Jason Miller

RED DOG at Shelf Awareness

Aug. 23, 2016

Shelf Awareness has given RED DOG a starred review!

“Red Dog is violent country noir at its funniest–as if Tim Dorsey wandered out of Florida into Donald Ray Pollock’s white trash Knockemstiff, Ohio.”

Read the rest.

The Southern Festival of Books

Sep. 15, 2015

So excited to be taking part in this year’s Southern Festival of Books here in Nashville, and I hope as many of you as possible will swing by to take part (save only my main enemy, Dr. Keith Haywood Johnson, DDS).

This is me:

Oil and Coal Can’t Tar Our Souls: Comic Crime Noir

Jason Miller, Tom Cooper

Sunday, October 11, 12:00-1:00 pm

Room 12, Legislative Plaza

I’ll also be doing some hosting:

Drawing Laughs: New Yorker Cartoons and Random Penguins

Matthew Diffee, Mary Laura Philpott

Sunday, October 11, 2:30-3:30 pm

Room 31, Legislative Plaza

Having my cravat pressed and re-jeweled now. Hope to see you soon!

A First Look at Red Dog

Sep. 3, 2015

Little Egypt. The Shawnee. A place called Simpson Barrens. As I tear through tangled berms of yellow rocket and rape mustard on my way up the hill, I can feel them on my heels. The killers. A pair of them. My heart is rattling like a jazz drum and my mouth is full of blood. I’m not in full control of my legs, and they get out from under me. Funny how that can happen. Less funny if you fall.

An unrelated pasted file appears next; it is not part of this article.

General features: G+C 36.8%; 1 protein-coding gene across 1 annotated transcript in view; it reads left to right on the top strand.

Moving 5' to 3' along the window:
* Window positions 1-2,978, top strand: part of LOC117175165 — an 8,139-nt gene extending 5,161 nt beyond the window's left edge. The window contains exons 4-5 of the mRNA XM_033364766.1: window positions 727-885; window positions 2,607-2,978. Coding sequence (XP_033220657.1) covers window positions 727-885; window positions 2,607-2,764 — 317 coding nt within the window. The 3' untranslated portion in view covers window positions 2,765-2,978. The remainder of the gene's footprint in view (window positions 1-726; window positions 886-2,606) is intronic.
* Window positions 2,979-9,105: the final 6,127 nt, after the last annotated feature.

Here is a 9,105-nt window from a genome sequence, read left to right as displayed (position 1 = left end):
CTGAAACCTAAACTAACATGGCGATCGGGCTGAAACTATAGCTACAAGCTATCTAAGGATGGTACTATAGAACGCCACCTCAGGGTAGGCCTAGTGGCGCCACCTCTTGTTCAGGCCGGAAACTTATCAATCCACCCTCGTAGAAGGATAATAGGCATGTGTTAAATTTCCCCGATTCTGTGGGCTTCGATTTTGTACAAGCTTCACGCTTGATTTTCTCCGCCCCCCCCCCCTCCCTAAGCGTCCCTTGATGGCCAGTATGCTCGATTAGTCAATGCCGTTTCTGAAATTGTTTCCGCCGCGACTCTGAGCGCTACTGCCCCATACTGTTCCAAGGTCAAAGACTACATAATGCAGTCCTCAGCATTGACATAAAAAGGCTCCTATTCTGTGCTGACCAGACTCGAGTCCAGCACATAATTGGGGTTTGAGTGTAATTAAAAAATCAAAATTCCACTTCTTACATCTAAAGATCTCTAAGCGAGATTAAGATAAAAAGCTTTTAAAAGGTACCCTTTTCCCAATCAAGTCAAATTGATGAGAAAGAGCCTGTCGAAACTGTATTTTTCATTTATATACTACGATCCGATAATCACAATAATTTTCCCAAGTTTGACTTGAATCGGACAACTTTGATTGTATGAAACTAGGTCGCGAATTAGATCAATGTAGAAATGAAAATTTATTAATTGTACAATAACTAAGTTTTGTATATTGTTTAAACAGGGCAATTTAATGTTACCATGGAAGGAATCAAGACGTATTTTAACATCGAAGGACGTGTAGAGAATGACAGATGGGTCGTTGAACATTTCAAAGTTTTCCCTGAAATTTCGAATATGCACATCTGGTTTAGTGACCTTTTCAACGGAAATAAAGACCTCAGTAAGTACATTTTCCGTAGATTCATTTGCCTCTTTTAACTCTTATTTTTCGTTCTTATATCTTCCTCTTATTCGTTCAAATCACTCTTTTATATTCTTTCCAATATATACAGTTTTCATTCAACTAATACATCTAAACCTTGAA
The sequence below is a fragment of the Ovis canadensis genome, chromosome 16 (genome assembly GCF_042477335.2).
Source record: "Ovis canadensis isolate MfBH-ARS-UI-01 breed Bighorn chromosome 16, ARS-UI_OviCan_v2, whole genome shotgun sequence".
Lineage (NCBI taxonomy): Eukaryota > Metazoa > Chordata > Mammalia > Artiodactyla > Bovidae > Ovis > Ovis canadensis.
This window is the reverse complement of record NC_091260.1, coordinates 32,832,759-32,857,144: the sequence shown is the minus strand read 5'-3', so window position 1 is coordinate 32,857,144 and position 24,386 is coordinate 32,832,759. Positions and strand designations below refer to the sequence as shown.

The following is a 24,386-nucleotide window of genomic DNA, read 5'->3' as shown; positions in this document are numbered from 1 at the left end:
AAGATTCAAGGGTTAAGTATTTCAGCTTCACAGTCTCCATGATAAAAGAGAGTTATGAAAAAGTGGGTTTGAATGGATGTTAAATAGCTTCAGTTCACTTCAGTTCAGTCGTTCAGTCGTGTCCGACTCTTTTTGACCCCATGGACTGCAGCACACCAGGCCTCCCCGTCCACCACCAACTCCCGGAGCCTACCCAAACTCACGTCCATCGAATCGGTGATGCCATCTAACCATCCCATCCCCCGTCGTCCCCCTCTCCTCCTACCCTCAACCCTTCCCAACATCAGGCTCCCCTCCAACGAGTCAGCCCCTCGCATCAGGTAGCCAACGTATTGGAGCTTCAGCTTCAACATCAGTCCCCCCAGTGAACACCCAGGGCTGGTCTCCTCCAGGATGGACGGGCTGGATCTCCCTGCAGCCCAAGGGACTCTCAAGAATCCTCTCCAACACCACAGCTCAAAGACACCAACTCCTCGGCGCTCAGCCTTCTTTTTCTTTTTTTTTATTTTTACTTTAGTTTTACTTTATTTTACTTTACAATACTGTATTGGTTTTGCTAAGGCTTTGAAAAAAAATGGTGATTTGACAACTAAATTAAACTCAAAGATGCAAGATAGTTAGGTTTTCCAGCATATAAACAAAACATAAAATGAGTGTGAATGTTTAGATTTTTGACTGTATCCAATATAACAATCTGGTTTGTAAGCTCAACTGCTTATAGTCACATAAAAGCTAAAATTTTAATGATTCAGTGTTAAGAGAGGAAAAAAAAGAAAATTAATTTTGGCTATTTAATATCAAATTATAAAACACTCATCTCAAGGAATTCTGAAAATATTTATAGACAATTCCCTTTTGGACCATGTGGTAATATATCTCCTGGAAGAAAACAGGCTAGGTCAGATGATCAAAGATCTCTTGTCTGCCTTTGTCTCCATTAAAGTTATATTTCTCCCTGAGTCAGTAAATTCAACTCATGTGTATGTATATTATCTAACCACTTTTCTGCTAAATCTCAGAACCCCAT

I fall. I try to hug the world, but the world doesn’t want my hugs. Instead, it tips me asshole over teakettle and backward I tumble, through the mosquito stabs of the pitch-pine needles and finally, painfully, into the toothy grin of a sandstone brace. I’m imagining what Anci would say when the cell purrs in my pocket.

Once. Twice. Silent.

Maybe he’s given up or maybe the signal’s dropped out again. I’m not sure. I’m not sure it matters. It won’t be long now. They’re in the rocket, in the rape mustard, shredding the flowers, coming on fast. There’s blood on my hands. In my mouth. I spit gobs of it against the trunk of a pignut hickory, the deep rivulets of the bark.

It won’t be long now, I think again, and in that same instant there issues forth a wild-animal cry and a crash as the high grass bows down as though in reverence or fear at their approach.

The killers.

The dogs.

My death.